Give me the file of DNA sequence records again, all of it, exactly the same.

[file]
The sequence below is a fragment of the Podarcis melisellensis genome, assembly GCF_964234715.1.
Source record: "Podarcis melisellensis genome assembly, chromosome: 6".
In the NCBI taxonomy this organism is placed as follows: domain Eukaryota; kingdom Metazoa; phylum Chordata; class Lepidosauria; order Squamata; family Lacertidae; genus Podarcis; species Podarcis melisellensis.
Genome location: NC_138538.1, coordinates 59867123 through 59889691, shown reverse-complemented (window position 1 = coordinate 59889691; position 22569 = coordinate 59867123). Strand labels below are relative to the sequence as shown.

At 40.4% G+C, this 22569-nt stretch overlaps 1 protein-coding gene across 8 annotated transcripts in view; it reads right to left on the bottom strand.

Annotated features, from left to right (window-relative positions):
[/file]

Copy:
The sequence below is a fragment of the Podarcis melisellensis genome, assembly GCF_964234715.1.
Source record: "Podarcis melisellensis genome assembly, chromosome: 6".
In the NCBI taxonomy this organism is placed as follows: domain Eukaryota; kingdom Metazoa; phylum Chordata; class Lepidosauria; order Squamata; family Lacertidae; genus Podarcis; species Podarcis melisellensis.
Genome location: NC_138538.1, coordinates 59867123 through 59889691, shown reverse-complemented (window position 1 = coordinate 59889691; position 22569 = coordinate 59867123). Strand labels below are relative to the sequence as shown.

At 40.4% G+C, this 22569-nt stretch overlaps 1 protein-coding gene across 8 annotated transcripts in view; it reads right to left on the bottom strand.

Annotated features, from left to right (window-relative positions):